In the months after the nation came to a standstill amidst the COVID-19 pandemic, Solid Blend collaborated with government agencies and one of the country’s leading universities to provide testing and remediation for Legionella in several Ohio school districts.
In this two-part blog, we talk with our own Doug Dolder, Case Manager, and recent graduate of the ASSE 12080 Training Program and certified Legionella Water Safety and Management Specialist, about Solid Blend’s recent work in a neighboring school district. The Solid Blend team worked in partnership with Purdue University, West Milton School District, the Ohio Department of Health (ODH), Miami County Public Health, and the Ohio Environmental Protection Agency (Ohio EPA) to ensure safe, potable water for one local school building.
Let’s start with the coronavirus and Legionella: how is it that we’re talking about both at the same time?
With COVID, employers and schools started shutting down, leaving buildings to sit empty for weeks and months. That contributed to water age and left potable water stagnant, leading to conditions that could produce biofilm which houses waterborne pathogens, like Legionella.
Potable water systems are designed for water to be constantly moving through it, making sure that water is coming through every distal outlet regularly – faucets, showers in locker rooms, drinking fountains, ice machines, etc. It’s also important to keep hot water hot and cold water cold to avoid conditions where Legionella can grow. All of that – keeping water in circulation and monitoring temperatures – isn’t likely to happen if a building isn’t in use.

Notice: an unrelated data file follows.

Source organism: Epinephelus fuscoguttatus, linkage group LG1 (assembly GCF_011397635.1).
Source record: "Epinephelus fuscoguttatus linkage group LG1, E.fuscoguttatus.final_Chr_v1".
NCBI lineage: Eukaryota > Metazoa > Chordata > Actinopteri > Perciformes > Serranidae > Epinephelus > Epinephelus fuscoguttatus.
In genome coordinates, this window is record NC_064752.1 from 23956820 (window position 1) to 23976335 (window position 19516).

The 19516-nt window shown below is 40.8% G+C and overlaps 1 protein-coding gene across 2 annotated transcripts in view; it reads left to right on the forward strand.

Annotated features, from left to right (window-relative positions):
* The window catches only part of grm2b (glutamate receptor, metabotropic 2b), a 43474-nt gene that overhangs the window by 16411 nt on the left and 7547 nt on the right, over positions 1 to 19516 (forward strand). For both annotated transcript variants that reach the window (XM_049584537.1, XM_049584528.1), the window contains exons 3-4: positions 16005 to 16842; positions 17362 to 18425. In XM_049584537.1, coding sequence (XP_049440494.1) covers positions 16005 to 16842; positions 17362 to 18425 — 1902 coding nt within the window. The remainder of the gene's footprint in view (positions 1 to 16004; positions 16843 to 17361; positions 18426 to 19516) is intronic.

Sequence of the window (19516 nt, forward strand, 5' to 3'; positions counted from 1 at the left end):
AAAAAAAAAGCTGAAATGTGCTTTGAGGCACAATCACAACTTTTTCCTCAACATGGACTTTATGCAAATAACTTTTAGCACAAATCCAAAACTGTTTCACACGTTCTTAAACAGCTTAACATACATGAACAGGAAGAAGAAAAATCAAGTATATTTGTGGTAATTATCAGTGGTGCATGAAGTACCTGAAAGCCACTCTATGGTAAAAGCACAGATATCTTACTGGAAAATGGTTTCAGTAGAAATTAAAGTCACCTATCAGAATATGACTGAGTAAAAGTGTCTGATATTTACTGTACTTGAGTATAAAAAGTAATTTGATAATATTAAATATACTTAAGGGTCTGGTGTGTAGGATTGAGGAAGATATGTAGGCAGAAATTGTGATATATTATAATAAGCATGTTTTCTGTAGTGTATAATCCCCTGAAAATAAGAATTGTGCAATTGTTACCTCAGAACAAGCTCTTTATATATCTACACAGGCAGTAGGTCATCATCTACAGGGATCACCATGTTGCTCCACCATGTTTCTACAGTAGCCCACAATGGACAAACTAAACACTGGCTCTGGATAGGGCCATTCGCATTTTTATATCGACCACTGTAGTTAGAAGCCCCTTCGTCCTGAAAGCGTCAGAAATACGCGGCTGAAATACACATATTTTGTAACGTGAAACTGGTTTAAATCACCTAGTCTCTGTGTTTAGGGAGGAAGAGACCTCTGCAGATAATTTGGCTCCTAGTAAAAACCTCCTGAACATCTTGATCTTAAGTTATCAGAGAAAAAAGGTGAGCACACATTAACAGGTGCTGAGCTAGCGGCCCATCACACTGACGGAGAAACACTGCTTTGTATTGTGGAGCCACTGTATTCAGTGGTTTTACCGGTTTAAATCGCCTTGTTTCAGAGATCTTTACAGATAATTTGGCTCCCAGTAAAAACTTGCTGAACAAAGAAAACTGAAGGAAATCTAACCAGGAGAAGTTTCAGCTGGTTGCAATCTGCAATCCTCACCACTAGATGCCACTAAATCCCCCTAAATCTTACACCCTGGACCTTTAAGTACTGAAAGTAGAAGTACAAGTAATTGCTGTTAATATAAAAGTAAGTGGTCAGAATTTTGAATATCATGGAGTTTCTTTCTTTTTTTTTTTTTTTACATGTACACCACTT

How did this project to test schools for Legionella unfold? How did the multi-agency partnership work, and which agencies were involved?
The entire process was initiated by Milton Union High School. The district’s high school, middle school, and elementary are one large building that was built in 2012. They wanted to be proactive about testing for Legionella because other local school districts had recently found the bacteria in their water systems. But testing and potential remediation was going to be cost-prohibitive for them. They, along with the City of West Milton, reached out to Dr. Andrew Whelton at Purdue University, who agreed to do a wide range of testing.
Dr. Whelton and his team worked closely with the Miami County Public Health Department, the Ohio EPA, and ODH to take more than 1,000 samples for various water safety measurements, not just Legionella.
Solid Blend came on board when the specific testing for Legionella returned as positive. We were recognized by the project team as Ohio’s leader for water management and tasked with remediating the building for Legionella. After remediation, we took post-treatment testing and are expecting to receive results in the coming days. (Watch for the results in Part II of this blog series.)
What unique skills/resources was Solid Blend able to offer in this project?
Recently, [Solid Blend’s] Chris Miller and I graduated as members of the inaugural class of the ASSE 12080 training program offered by the International Association of Plumbing and Mechanical Officials (IAPMO) and Special Pathogens Laboratory (SPL).
It is the first of its kind to provide standardized guidelines and certification concerning opportunistic waterborne pathogens in premise plumbing. Out of 50 graduates in this first training class, two of us were from Solid Blend, and we’re proud of that. Our commitment to continuing education is a community value we consistently put into practice.
What was the timeline for the project?
We participated in a Zoom call with the project team on August 19. Just nine days later, we were performing the remediation. Three days after disinfecting the water system, we took post samples and received an all-clear result on 9/9/2020.